OAKLAWN PLANNING 57-DAY MEET WITH FOUR $1 MILLION STAKES IN 2021

Pending approval from the Arkansas Racing Commission, Oaklawn plans to conduct its regular 57-day meet highlighted by four $1 million stakes races – $1 million Rebel Stakes (G2), $1 million Arkansas Derby (G1), $1 million Oaklawn Handicap (G2) and $1 million Apple Blossom Handicap (G1) – and the richest purse structure in its 117-year history. The 2021 season, which will be accentuated by the opening of a multi-purpose event center and a luxury 200-room hotel overlooking the track, is scheduled to run Friday, Jan. 22 – Saturday, May 1.

In addition, 21 stakes will have their purses raised by at least $25,000, most notably are $150,000 increases to both the Essex Handicap on March 13 and Oaklawn Mile on April 10, which will be worth $500,000 and $400,000, respectively. The purse of the Razorback Handicap (G3) on Saturday, Feb. 13 will be raised by $100,000 to $600,000. All stakes, including ones for state-breds, will be at least $150,000 each.

“We would not be able to once again offer record purses next year if it weren’t for the tremendous support we’ve received from the Arkansas Racing Commission, the horsemen, and our fans in 2020,” Oaklawn President Louis Cella said. “We are excited to continue building on our ‘New Level of Excellence,’ which will include our new hotel, event center, state-of-the-art spa, and additional restaurants, which are all on schedule to open late 2020/early 2021.”

Oaklawn’s rich 3-year-old program for horses with Kentucky Derby aspirations will begin opening day, Jan. 22, with the $150,000 Smarty Jones Stakes and will culminate closing day, May 1, with the $300,000 Oaklawn Invitational. In between are the $750,000 Southwest Stakes (G3) on Feb. 15, Presidents’ Day Monday, the $1 million Rebel Stakes (G2) on March 13, and the $1 million Arkansas Derby (G1) on April 10.

Oaklawn’s five signature races that comprise the traditional Racing Festival of the South will be run over three Saturdays starting with the $600,000 Fantasy Stakes (G3) for 3-year-old fillies on Kentucky Oaks (G1) trail on April 3.

The $1 million Arkansas Derby (G1), a major stepping stone to the Kentucky Derby, will be run on April 10 along with three other stakes. Oaklawn’s series for older horses culminates on April 17 with the $1 million Oaklawn Handicap (G2) and the $1 million Apple Blossom (G1) for fillies and mares.

“Once finalized, the full purse program will be released soon,” added Oaklawn General Manager Wayne Smith. “We anticipate it will exceed $700,000 a day.”

Oaklawn’s 2021 stakes schedule features a total of 33 races worth $11,000,000. Racing will be conducted Friday–Sunday for the first two weeks of the meet and then shift to a Thursday–Sunday schedule starting in February. There will be racing on Presidents’ Day – Monday, Feb. 15, but there will be no racing on Easter Sunday, April 4.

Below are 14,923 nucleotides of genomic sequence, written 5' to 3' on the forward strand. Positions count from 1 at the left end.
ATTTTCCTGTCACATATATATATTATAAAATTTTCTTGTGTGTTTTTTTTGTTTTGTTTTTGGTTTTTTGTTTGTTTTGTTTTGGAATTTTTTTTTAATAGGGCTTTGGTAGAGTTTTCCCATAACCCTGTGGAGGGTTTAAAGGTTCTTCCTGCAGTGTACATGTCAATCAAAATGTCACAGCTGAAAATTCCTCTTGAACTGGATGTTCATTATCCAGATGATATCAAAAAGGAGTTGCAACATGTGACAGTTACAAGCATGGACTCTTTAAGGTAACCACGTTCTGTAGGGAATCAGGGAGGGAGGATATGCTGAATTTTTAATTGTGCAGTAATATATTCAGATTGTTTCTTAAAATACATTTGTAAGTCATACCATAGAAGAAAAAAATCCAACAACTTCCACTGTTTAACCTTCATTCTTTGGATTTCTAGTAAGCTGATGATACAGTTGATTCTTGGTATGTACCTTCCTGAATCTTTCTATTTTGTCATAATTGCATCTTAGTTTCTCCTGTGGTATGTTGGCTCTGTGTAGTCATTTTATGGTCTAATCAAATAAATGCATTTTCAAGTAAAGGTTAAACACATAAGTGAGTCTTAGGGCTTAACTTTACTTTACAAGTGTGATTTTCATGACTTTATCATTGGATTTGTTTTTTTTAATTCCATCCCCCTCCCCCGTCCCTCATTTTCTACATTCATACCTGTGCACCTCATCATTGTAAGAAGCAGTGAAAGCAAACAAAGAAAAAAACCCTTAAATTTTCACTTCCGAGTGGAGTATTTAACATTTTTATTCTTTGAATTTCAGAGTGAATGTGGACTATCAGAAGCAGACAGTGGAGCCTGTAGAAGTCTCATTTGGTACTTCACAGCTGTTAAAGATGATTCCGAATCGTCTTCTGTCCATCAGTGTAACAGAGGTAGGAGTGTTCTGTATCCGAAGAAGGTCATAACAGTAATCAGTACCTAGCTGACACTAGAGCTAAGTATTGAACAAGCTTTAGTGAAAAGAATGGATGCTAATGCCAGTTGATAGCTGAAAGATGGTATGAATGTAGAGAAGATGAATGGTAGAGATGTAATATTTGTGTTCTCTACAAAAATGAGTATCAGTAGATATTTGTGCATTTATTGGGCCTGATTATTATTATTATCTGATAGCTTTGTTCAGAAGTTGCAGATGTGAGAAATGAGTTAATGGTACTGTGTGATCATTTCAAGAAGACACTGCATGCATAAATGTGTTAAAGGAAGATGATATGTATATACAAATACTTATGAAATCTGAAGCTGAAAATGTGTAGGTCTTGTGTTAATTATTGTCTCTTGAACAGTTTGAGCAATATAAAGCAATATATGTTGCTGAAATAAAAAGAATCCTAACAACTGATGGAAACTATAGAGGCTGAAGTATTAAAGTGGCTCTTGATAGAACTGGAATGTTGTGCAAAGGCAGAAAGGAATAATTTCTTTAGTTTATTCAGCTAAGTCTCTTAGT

Located in Hot Springs National Park, Arkansas, Oaklawn has been one of the premiere Thoroughbred racetracks in the country since 1904, best known as home of the $1 million Arkansas Derby. The newly expanded Vegas-style casino features slots, live table games, and sports betting year-round. Live racing held Jan-May and simulcast racing throughout the year. Opening early 2021 are a 200-room luxury hotel, multi-purpose event center, state-of-the-art spa and new dining options. Website – http://www.Oaklawn.com, Phone – 1-800-OAKLAWN.

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Oaklawn Park to Extend 2019 Meet Three Weeks

Oaklawn Park 2019 meet will run through first Saturday in May.

 

Oaklawn Park plans to make the most significant change to its racing schedule since World War II.

The Arkansas oval is a momentum-driven meet that traditionally runs its biggest race, the $1 million Arkansas Derby (G1), on closing day. But in 2019, Oaklawn will open Jan. 25 and run through May 4, three weeks after the Arkansas Derby. Other than 1945, when the track had to postpone its season until the fall because of wartime restrictions, Oaklawn has traditionally concluded its racing season with the Arkansas Derby in mid-April.

Late April 11, the Arkansas Racing Commission unanimously approved Oaklawn’s request to race 57 days in 2019, a dramatic philosophical shift for a track that prides itself on the status quo. Oaklawn’s new schedule pushes its start date two weeks later than normal and end date three weeks later than normal, meaning dates for the Hot Springs, Ark., oval will conflict, or further conflict, with venues that normally receive its horses following the meet’s conclusion.

“Frankly, it’s all about the weather,” said Oaklawn President Louis Cella, whose family has owned Oaklawn for more than a century. “We wanted to make sure that was right for the city of Hot Springs. This was not just a one-dimensional decision, just for Oaklawn. This is for our horsemen. We hear it all the time over the years. Can we get out of January?”

Oaklawn was scheduled to race 57 days this year, but it lost two dates in January to winter weather. Over the last decade, Oaklawn has lost 14 days in January due to winter weather.

“I love it,” trainer Mac Robertson said of the new schedule. “I hate January racing. January is just a hard month to train in Arkansas. Now, they’ll even get better horses coming in.”

Cella said the new schedule, which was endorsed by the Arkansas division of the Horsemen’s Benevolent and Protective Association, had been discussed for “every bit of three years,” adding his late father, Charles, was aware of the talks. Charles Cella, known for being fiercely independent, was Oaklawn’s president from 1968 until his death in December.

Louis Cella said talk of the new dates began to intensify last summer. But word of a potential change didn’t begin to leak out until late March.

“It has been a secret, and we tried to keep it internally,” Cella said. “However, there are no secrets at a racetrack. I was walking through the grandstand last week and I had two fans come up to me, slapping me on the back, congratulating me with the new schedule.”